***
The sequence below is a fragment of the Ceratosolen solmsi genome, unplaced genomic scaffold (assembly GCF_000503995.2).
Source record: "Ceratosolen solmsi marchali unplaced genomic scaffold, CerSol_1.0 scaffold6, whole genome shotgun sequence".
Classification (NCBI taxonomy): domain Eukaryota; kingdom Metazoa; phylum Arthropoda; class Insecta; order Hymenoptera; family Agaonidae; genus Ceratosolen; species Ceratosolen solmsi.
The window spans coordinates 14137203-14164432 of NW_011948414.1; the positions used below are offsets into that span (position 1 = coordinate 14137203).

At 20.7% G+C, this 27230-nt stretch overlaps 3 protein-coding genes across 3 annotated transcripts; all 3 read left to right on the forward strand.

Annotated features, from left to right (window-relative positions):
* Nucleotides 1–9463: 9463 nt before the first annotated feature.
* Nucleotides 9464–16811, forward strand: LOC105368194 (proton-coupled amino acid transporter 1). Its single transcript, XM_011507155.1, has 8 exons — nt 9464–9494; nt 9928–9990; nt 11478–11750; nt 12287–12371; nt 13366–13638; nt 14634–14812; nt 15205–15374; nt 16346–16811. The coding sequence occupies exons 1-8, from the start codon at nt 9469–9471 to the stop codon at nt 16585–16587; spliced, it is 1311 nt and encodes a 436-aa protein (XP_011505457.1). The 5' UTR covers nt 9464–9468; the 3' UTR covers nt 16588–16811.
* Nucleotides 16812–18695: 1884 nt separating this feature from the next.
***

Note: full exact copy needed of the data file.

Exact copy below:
The sequence below is a fragment of the Ceratosolen solmsi genome, unplaced genomic scaffold (assembly GCF_000503995.2).
Source record: "Ceratosolen solmsi marchali unplaced genomic scaffold, CerSol_1.0 scaffold6, whole genome shotgun sequence".
Classification (NCBI taxonomy): domain Eukaryota; kingdom Metazoa; phylum Arthropoda; class Insecta; order Hymenoptera; family Agaonidae; genus Ceratosolen; species Ceratosolen solmsi.
The window spans coordinates 14137203-14164432 of NW_011948414.1; the positions used below are offsets into that span (position 1 = coordinate 14137203).

At 20.7% G+C, this 27230-nt stretch overlaps 3 protein-coding genes across 3 annotated transcripts; all 3 read left to right on the forward strand.

Annotated features, from left to right (window-relative positions):
* Nucleotides 1–9463: 9463 nt before the first annotated feature.
* Nucleotides 9464–16811, forward strand: LOC105368194 (proton-coupled amino acid transporter 1). Its single transcript, XM_011507155.1, has 8 exons — nt 9464–9494; nt 9928–9990; nt 11478–11750; nt 12287–12371; nt 13366–13638; nt 14634–14812; nt 15205–15374; nt 16346–16811. The coding sequence occupies exons 1-8, from the start codon at nt 9469–9471 to the stop codon at nt 16585–16587; spliced, it is 1311 nt and encodes a 436-aa protein (XP_011505457.1). The 5' UTR covers nt 9464–9468; the 3' UTR covers nt 16588–16811.
* Nucleotides 16812–18695: 1884 nt separating this feature from the next.